Michel Biezunski, Founder of Infoloom
“The fact that there are people who can help at the local level is very powerful. I am alive because of people like that.”
Meet Michel Biezunski. Michel is the founder of Infoloom, a company that innovates in digital content, mixing automatic processes with human curation. It is the outgrowth of Michel’s leadership as the initiator and co-editor of the ISO Topic Maps standard, a member of the XML family of standards. Michel has spent the brunt of his professional life centering technology at the service of human endeavor.
What Does He Do?
After Michel took his degree in history of physics, he found himself toiling for six years (!!!) on a book on Einstein’s letters to correspondents in France. Organizing his research and accompanying ephemera demanded that he teach himself how to create macros and build databases, slowly transforming him into a technologist. Michel thinks of his attendance at an SGML conference in 1991 as “the day that changed my life.” There he met Charles Goldfarb, the founder of SGML, who was then working on “HyTime” — or, Hypermedia /Time-Dependent Structured Language — and was using concepts that seemed close to the space-time concepts in physics.
Since then, Michel has focused on “topic maps” – which he defines as “a graph database – without hierarchy. Everything can be connected to everything else. The architecture is open and flexible and does not require the information to be ready for it. It can graph whatever you want – including metadata, keywords, captions, and headers.” Today, Michel’s company Infoloom helps companies manage knowledge by pointing to various information sources to make them better organized and easier more useful.
How Did He Come To His Work?
Michel’s decades of activism and work on privacy are deeply rooted in his family history. Both of Michel’s parents were Holocaust survivors. His mother escaped because — as the Gestapo was about to round up her family — someone from City Hall came by bike to warn them. “The fact that there are people who can help at the local level is very powerful. I am alive because of people like that.” Michel’s father, too, avoided detection because his family realized that counterfeiting their papers might save their lives. Out of his experience he taught Michel, “never trust the authorities just because they say so.”
During 2000, Michel attended a spate of meetings and workshops in DC to help link up the CIA, FBI, and DoD. Although he was not in support of the Bush Administration, at the time he was persuaded to work on interoperability because of the 9/11 attacks. “I discovered that there were some very well-guarded silos like census data – and learned that this was good.” During the Obama presidency, Michel recalls that there was a global feeling that it was OK to trust government. “Now it’s not OK anymore. Society is not prepared for this kind of challenge; it’s going to be a huge undertaking to change people’s minds.” Perhaps thinking of Kris Kobach-led Presidential Election Commission, he now holds, “Everything you do on a computer is jeopardized. It would be interesting to process information, distinguishing between data which can be shared and destroying that which is sensitive, keeping only what’s necessary for operation.”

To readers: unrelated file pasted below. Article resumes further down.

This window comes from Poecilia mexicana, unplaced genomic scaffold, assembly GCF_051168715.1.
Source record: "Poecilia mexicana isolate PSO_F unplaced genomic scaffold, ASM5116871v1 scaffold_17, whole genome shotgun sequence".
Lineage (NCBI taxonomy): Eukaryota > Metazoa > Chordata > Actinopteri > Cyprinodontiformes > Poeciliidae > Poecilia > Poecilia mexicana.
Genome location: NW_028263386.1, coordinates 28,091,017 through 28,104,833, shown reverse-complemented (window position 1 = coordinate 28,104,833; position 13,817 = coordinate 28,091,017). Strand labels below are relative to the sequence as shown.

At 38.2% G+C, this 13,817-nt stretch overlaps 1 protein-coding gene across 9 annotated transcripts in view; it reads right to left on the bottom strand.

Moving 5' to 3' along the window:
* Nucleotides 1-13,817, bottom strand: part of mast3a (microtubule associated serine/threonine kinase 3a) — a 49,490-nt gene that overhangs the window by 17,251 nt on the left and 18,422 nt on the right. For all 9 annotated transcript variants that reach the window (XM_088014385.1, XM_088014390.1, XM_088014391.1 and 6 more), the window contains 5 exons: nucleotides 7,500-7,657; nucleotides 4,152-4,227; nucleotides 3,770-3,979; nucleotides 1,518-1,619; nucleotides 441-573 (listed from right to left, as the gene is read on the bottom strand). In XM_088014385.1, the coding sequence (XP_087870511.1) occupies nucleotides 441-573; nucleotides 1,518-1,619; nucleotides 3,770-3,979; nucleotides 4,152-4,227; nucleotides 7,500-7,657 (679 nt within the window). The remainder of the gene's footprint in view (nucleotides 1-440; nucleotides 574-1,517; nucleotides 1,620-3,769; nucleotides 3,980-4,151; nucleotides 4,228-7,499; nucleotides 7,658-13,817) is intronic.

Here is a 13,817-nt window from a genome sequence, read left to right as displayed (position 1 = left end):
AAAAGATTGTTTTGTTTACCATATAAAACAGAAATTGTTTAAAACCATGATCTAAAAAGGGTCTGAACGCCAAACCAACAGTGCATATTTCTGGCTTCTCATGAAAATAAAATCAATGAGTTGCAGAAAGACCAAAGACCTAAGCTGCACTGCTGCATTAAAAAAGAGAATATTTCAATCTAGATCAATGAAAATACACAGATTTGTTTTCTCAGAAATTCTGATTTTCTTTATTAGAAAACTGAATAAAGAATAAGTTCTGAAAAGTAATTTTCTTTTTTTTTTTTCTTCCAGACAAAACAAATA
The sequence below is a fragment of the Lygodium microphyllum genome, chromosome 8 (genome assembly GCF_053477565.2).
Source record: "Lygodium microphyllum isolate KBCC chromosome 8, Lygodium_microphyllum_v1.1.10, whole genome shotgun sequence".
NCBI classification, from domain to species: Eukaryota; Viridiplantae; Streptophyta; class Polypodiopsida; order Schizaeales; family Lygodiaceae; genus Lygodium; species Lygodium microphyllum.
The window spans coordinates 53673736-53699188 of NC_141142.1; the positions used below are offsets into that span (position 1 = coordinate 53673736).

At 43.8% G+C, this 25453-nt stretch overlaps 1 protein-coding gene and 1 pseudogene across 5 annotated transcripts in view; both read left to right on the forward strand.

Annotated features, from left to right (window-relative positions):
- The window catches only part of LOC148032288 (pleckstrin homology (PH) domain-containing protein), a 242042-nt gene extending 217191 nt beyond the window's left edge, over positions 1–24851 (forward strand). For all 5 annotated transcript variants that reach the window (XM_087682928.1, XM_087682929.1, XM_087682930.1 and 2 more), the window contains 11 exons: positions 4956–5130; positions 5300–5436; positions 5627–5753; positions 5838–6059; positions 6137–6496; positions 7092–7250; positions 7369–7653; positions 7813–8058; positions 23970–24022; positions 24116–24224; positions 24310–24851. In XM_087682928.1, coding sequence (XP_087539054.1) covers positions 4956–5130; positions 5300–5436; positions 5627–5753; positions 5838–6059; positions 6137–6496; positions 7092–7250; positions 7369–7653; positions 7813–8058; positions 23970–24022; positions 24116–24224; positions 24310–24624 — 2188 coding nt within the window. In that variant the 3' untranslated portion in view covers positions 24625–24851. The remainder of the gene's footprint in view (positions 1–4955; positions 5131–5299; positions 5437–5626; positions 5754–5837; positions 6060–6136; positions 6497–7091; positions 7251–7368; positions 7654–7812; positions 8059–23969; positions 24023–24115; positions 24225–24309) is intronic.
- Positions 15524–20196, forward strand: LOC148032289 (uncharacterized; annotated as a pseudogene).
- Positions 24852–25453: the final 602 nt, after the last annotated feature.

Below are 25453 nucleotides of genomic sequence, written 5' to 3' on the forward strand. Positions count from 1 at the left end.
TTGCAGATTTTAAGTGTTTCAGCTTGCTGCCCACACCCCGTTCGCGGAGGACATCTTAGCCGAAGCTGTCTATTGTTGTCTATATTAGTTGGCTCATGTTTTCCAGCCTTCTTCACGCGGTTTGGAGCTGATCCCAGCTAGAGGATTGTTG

What Projects Is He Working On?
In the last years of her life, Michel’s mother painstakingly documented how her family’s assets were looted by the Nazi’s. “She showed how the racist laws — and the application of these laws one day after they were announced – were not done by people who were uneducated, but those who knew the laws and applied them in a very professional way.” Michel built this website (available only in French, alas) as a tribute, and to keep this knowledge alive.
Infoloom is in the midst of a three-year project on behalf of NYU Libraries, creating the infrastructure for Networked Monographs: “This project is the most recent iteration of ongoing work on topic mapping. We are now hoping to deploy the open-source software we’ve created for NYU in other environments. Our technology can be used as a cooperative way to create and share well-curated knowledge across groups, organizations, companies or governments.”
How Did He Come to Civic Hall?
Aaron Swartz brought Michel to Civic Hall. Michel recalls having first met him when he was barely a teenager and was still the smartest mind in the room – in a room that included Sir Tim Berners-Lee. This connection took him to PDF three years ago and every year since. Following this year’s conference Michel joined Civic Hall reasoning that, “in this troubled political period, it’s important to join forces with people who share a vision for the future.” Joining him is Infoloom’s Chief Technologist Matt Nishi-Broach, a full-stack web developer, artist, and multimedia designer who has worked with such varied clients as Bruno Mars and Glenn Ligon.
What is His Ask of the Community?
At a recent “What’s Your Work” Michel showed off a project leveraging data from this year’s PDF conference, in service of making speaker information more useful. It can be accessed with user=guest and password=infoloom. Michel has also placed Civic Hall’s “resistance spreadsheet” on another server, in the hopes of making the work of the group #what-do-we-do-now even more impactful.
Michel is keen on collaborating with the community and hopes to shortly propose a weekly or bi-monthly Meetup to share his topic curation toolkit. He is amenable to setting up new servers dedicated to working groups who might wish to use it for their own purpose, and is open to offering free support as long as Infoloom is in testing mode, in exchange for UI feedback.